Natural ways to manage mental health
It’s Mental Health Awareness Week here in the UK and it’s so important that we continue to have these important conversations about mental health and wellbeing.
I know what it’s like to be depressed, anxious and have that feeling that you’re never going to get past it. I now know it’s possible to do this and I do a lot to manage my mental health and wellbeing. That means being vigilant about what I eat & drink, how I exercise, who I let into my life and having an active practice of self-care. I take things day by day.
I never used to talk about this side of me, thinking there was something shameful about my anxiety and depression, like I needed to hide it in order to present my best self to the world. Campaigns like this are important because it takes away the stigma and shows that talking about mental health matters.
What about you? Are you comfortable talking about your mental health?
The impact of food and alcohol on mental health
What we eat and what we drink (and what we don’t eat & drink) can have a huge effect on our moods and mental wellbeing.
Alcohol, for example, can affect our mental health simply because it depletes B vitamins and these are what we use to produce serotonin, our happy hormone. This is the ‘hangxiety’ that some of us experience after a few drinks.
Food can also help us manage our moods. Getting lots of veg, especially leafy greens and cruciferous veg helps feed the good bacteria in our gut and it’s this good bacteria that helps produce serotonin (that wonderful happy hormone!)
Yoga, yoga, yoga!
Okay, you might read this part of the post and think I’m a bit biased. Yes, it’s true that I love yoga (I do at least 30 minutes every day!) and I start my yoga teacher training in two weeks time. BUT it really is beneficial.
Research shows that yoga can help us better regulate our response to stressful situations and can decrease our heart rate, blood pressure and how quickly we breath in and out.
It’s true that yoga can never stop anxiety and depression. However, the research shows and what I know from my personal experience, is that it’s an incredible way to proactively manage mental health and manage symptoms when they crop up.
I’ve been leaning on my yoga pretty hard recently, in both the physical and breath practice, in order to help manage the anxiety that a pretty wild family situation has caused. The simple act of being in the flows of the different poses helps my brain shut off and adding in the breathing helps calm me down and bring some perspective. I take my breath work into the rest of my day and it helps a lot.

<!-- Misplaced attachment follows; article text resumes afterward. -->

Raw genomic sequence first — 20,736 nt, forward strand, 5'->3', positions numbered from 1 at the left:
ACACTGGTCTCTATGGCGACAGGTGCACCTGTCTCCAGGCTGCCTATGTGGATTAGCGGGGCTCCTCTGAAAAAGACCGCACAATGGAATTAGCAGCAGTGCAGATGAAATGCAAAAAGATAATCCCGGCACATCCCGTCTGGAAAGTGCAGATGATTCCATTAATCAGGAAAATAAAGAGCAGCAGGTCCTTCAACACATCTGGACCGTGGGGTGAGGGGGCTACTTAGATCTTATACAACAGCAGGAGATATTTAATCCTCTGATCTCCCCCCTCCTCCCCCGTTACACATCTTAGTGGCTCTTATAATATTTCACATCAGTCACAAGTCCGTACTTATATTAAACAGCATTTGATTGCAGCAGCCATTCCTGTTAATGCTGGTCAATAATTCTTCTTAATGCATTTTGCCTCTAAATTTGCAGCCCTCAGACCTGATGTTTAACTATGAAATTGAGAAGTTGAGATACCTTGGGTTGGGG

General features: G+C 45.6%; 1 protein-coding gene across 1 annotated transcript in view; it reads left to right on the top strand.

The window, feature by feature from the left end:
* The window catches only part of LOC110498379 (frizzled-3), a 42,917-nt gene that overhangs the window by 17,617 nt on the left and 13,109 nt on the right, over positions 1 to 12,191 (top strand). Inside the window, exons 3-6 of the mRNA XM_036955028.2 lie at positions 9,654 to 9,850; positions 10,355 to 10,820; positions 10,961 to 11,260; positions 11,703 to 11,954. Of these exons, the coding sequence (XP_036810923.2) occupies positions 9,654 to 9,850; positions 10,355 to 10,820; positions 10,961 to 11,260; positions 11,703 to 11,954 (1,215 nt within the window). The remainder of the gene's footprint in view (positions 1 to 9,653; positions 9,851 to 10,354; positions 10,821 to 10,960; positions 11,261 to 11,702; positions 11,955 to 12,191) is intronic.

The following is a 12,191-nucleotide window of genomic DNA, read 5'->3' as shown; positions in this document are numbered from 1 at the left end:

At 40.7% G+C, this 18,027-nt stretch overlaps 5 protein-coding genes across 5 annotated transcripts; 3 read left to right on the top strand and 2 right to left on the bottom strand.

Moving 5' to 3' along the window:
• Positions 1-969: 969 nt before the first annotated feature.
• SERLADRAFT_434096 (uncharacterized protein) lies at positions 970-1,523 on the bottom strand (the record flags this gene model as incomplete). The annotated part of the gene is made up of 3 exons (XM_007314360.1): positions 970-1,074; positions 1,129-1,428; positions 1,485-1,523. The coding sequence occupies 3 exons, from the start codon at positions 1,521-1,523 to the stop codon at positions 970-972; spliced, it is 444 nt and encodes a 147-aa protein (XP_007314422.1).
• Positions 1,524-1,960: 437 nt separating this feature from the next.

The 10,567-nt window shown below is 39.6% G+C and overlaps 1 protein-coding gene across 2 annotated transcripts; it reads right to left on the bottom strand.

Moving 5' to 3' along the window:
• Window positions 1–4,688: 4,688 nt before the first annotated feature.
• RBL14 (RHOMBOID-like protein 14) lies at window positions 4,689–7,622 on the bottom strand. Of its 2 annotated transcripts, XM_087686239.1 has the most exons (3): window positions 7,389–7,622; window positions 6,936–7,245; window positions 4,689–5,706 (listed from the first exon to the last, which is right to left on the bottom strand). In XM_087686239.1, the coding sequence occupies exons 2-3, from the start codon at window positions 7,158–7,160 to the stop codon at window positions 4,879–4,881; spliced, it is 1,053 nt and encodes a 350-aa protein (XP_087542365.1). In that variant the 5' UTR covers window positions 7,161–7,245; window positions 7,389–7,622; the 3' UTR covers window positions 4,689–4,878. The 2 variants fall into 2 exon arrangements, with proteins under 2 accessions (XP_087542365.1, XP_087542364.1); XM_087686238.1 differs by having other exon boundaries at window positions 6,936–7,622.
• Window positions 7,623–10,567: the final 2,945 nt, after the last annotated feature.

Have you seen the benefits of yoga on your mental health?
In the last few weeks, I’ve been trying to add in a few minutes of meditation after each yoga practice. I do shavasana and then I go into my meditation pose. On my Instagram Stories, I’ve been calling what I do #reallifemeditation because for me, there isn’t a perfect meditation scenario. It’s about trying to squeeze it in where I can, in my day to day life, and trying not to let my mind wander too much.
I got an amazing message from one of my nutrition colleagues, which put what I’m trying to do in perspective. She shared something her dad said to her about meditation: it’s not about having an absence of thought, but merely observing your thoughts and letting them be.
So when I meditated earlier this week and thought about whether Meghan Markle was doing okay, whether she does yoga with her mom, remembering to floss before I went to the dentist, these were all thoughts that I now just need to observe, rather than stressing out that I can’t empty my mind.
Studies show that mindful meditation that incorporates breath work helps reduce noradrenaline, one of our stress hormones. So whether you can meditate for 30 seconds or 30 minutes, it’s can become a wonderful part of your mental health toolbox to help manage anxiety and depression.
Would you try meditating?
Get into the sun
Do you ever feel a bit anxious or depressed and then suddenly feel your mood lift a bit once you head outside into the sun? Some of that could be vitamin D!
Vitamin D is an incredible hormone (no, it’s not actually a vitamin!) that helps improve mood, build strong bones and support our immune system. We have vitamin D receptors on many of the cells in our bodies and the easiest (and cheapest way!) to get it is from the sun! ☀
Research shows that vitamin D plays an important role in regulating mood and keeping depression at bay, which explains why many of us feel a little bit better when we’ve got a bit of sun.
During the winter, it’s important to get your levels tested at your GP or privately to know how much you need to supplement. During late spring and summer, get outside into the sun! Just 10 minutes of sun exposure (without sunscreen) is all it takes to keep your vitamin D levels topped up!
Do you notice a difference in your mood when you’ve been in the sun?